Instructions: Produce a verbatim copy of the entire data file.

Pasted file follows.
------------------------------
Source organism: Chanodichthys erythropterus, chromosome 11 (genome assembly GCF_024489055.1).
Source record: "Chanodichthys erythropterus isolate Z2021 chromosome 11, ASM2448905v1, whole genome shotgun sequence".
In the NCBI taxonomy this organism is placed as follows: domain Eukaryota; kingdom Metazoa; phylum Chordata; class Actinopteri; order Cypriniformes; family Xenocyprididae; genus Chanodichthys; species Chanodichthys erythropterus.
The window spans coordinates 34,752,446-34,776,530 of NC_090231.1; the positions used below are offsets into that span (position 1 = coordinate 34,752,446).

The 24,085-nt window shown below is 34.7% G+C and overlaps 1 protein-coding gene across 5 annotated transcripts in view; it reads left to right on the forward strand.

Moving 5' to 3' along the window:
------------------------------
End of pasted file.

Source organism: Chanodichthys erythropterus, chromosome 11 (genome assembly GCF_024489055.1).
Source record: "Chanodichthys erythropterus isolate Z2021 chromosome 11, ASM2448905v1, whole genome shotgun sequence".
In the NCBI taxonomy this organism is placed as follows: domain Eukaryota; kingdom Metazoa; phylum Chordata; class Actinopteri; order Cypriniformes; family Xenocyprididae; genus Chanodichthys; species Chanodichthys erythropterus.
The window spans coordinates 34,752,446-34,776,530 of NC_090231.1; the positions used below are offsets into that span (position 1 = coordinate 34,752,446).

The 24,085-nt window shown below is 34.7% G+C and overlaps 1 protein-coding gene across 5 annotated transcripts in view; it reads left to right on the forward strand.

Moving 5' to 3' along the window: